Tuesday, 27 January 2004

Questions (65)

Paudge Connolly


179 Mr. Connolly asked the Minister for Health and Children if he will address the anomaly whereby a cohabiting couple are treated as a married couple for the purpose of qualifying for social welfare payments, and as two single individuals in their work for income tax purposes, medical card applications and so on; and if he will make a statement on the matter. [28067/03]

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Written answers (Question to Minister for Health and Children)

Entitlement to health services in Ireland is primarily based on means. Under the Health Act 1970, determination of eligibility for medical cards is the responsibility of the chief executive officer of the appropriate health board other than for persons aged 70 years and over, who are automatically eligible for a medical card. Medical cards are issued to persons who, in the opinion of the chief executive officer, are unable to provide general practitioner medical and surgical services for themselves and their dependants without undue hardship.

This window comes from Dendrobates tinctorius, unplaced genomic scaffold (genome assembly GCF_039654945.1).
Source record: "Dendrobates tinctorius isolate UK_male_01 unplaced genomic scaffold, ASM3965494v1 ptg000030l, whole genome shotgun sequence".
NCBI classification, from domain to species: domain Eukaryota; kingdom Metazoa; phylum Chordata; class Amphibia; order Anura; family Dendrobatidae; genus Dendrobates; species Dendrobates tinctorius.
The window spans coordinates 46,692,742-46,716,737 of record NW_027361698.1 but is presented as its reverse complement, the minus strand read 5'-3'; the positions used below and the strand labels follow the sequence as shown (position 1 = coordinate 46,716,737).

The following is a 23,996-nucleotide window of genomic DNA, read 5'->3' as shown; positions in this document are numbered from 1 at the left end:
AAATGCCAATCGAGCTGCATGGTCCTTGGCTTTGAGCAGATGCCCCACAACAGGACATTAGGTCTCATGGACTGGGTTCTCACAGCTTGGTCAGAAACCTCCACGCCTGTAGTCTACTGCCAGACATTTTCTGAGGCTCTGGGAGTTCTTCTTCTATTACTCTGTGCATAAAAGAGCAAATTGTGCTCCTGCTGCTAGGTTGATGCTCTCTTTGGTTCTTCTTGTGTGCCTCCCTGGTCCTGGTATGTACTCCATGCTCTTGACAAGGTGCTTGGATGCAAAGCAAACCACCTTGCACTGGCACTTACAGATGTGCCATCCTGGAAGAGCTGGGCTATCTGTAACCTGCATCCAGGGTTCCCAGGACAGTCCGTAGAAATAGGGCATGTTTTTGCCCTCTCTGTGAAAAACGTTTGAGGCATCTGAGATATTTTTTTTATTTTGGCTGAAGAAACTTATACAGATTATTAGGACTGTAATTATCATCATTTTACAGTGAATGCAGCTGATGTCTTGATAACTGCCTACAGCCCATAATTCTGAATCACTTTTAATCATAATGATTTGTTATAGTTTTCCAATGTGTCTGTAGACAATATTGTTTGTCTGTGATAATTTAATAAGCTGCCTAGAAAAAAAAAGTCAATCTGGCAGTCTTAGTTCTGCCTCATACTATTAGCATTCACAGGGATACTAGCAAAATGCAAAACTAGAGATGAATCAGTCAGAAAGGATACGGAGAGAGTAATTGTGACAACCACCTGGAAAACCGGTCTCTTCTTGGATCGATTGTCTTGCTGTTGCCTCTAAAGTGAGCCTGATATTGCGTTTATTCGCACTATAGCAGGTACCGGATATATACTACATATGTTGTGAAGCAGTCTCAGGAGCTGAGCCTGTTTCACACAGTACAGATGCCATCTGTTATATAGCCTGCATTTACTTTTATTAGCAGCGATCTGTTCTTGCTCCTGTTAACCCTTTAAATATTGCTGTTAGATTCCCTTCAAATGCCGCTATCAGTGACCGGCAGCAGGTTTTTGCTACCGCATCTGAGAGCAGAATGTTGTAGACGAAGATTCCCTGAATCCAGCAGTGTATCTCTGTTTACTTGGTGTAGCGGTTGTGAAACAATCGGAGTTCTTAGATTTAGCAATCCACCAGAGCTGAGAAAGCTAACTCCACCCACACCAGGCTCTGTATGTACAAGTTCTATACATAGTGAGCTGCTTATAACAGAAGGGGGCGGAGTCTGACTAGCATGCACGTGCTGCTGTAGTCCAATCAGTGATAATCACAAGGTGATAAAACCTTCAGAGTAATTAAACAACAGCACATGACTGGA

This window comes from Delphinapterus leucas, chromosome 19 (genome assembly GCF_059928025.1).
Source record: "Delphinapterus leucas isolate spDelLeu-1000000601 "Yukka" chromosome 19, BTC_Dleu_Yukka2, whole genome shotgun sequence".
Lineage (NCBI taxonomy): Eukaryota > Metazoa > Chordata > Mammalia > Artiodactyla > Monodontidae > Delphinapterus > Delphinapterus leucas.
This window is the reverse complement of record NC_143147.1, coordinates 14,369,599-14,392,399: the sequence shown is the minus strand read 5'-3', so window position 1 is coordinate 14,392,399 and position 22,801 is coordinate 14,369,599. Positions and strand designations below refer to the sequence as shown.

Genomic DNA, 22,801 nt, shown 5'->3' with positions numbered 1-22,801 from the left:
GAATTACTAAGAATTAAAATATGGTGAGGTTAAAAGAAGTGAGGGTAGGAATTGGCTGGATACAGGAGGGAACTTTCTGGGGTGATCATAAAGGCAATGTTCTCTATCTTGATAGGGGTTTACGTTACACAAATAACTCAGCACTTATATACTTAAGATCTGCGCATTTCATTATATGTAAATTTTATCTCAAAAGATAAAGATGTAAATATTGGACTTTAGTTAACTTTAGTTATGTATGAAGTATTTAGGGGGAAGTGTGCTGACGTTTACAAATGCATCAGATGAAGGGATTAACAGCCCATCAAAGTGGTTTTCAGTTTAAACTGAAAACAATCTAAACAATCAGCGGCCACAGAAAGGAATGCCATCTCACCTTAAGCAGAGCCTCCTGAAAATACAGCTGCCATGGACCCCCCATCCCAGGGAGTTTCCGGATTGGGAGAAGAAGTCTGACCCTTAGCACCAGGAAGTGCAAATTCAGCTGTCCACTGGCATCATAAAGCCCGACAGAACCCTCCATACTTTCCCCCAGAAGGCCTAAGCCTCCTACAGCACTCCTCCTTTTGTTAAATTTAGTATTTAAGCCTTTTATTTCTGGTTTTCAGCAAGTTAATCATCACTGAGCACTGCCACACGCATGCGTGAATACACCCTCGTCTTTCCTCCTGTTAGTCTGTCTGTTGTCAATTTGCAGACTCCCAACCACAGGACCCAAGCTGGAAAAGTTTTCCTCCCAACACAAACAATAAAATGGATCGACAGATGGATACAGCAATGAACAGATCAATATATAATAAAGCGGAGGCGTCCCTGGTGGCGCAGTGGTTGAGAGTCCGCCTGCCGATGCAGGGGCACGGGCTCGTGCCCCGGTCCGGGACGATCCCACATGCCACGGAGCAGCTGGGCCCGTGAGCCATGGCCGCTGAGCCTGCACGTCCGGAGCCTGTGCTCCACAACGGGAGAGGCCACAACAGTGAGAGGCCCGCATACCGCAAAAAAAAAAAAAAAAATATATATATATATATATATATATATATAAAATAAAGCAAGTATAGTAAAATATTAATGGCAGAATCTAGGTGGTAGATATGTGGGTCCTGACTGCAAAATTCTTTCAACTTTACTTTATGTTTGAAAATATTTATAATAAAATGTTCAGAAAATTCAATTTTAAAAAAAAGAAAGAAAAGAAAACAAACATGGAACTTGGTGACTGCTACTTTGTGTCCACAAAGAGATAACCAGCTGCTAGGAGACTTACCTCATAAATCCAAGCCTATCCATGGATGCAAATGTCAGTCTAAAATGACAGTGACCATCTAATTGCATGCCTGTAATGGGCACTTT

Income guidelines are drawn up to assist in the determination of a person's eligibility and these are revised annually in line with the consumer price index. However, the guidelines are not statutorily binding and, even though a person's income exceeds the guidelines, a medical card may still be awarded if the chief executive officer considers that his or her medical needs or other circumstances would justify this. It is open to all persons to apply to the chief executive officer of the appropriate health board if they are unable to provide health services for themselves or their dependants without hardship. I understand from my Department that, for the purposes of determining eligibility, the income of a cohabiting couple is treated in the same way as the income of a married couple by health boards.